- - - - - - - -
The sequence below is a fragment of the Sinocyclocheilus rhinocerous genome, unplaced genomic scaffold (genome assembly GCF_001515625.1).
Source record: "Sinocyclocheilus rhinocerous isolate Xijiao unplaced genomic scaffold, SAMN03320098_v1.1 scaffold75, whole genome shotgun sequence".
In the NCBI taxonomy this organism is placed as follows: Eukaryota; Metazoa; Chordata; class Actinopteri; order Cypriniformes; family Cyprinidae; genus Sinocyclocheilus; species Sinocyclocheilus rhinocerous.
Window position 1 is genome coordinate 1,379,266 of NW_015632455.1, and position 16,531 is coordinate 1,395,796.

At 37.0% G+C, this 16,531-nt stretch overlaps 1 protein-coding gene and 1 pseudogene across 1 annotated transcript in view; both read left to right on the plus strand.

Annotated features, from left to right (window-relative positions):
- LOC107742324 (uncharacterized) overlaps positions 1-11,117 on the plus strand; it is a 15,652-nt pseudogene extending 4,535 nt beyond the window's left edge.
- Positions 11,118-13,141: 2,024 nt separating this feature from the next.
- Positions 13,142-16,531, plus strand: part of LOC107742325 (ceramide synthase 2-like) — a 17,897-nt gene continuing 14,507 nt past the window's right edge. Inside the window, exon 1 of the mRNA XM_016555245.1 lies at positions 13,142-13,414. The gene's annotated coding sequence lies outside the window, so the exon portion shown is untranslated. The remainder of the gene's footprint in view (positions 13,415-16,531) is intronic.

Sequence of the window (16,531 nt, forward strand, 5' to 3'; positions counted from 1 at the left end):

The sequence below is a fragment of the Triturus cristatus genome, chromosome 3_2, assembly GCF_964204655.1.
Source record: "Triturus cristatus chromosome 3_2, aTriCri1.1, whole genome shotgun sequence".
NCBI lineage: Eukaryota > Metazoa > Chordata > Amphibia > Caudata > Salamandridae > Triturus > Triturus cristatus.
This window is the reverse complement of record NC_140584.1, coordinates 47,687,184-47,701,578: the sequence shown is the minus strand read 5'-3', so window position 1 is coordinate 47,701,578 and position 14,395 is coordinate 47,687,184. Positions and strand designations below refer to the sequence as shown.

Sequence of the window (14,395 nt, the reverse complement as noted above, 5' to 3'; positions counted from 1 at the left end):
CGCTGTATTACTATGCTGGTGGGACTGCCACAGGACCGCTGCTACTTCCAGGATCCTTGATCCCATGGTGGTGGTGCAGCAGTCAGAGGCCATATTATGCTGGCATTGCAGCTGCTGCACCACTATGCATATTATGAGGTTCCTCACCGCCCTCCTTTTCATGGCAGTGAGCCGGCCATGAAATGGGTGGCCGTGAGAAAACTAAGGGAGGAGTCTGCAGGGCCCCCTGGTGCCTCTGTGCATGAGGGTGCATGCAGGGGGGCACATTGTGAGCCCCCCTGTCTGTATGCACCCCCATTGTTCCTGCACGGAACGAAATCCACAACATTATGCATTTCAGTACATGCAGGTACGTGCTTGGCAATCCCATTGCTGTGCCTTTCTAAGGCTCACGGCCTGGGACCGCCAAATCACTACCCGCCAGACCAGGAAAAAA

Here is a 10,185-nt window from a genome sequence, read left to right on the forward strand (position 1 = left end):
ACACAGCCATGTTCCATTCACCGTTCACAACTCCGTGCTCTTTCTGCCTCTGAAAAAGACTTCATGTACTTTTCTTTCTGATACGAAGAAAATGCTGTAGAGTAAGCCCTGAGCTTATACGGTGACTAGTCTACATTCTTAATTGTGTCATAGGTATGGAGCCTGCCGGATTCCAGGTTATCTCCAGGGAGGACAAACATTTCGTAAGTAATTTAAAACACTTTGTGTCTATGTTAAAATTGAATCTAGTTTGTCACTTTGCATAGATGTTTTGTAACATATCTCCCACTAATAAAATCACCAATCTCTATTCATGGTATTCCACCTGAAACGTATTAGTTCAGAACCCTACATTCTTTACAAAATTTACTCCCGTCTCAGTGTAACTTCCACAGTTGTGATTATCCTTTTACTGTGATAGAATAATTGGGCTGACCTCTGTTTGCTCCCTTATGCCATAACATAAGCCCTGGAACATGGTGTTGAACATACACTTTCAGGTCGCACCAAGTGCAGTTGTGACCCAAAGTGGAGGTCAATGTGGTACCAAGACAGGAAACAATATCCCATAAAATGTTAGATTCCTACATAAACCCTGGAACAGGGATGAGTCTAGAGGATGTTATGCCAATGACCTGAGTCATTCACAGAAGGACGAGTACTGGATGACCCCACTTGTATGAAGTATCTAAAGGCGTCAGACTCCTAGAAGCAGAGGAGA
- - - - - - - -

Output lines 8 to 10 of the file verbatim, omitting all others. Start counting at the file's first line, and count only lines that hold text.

- Positions 11,118-13,141: 2,024 nt separating this feature from the next.
- Positions 13,142-16,531, plus strand: part of LOC107742325 (ceramide synthase 2-like) — a 17,897-nt gene continuing 14,507 nt past the window's right edge. Inside the window, exon 1 of the mRNA XM_016555245.1 lies at positions 13,142-13,414. The gene's annotated coding sequence lies outside the window, so the exon portion shown is untranslated. The remainder of the gene's footprint in view (positions 13,415-16,531) is intronic.

Sequence of the window (16,531 nt, forward strand, 5' to 3'; positions counted from 1 at the left end):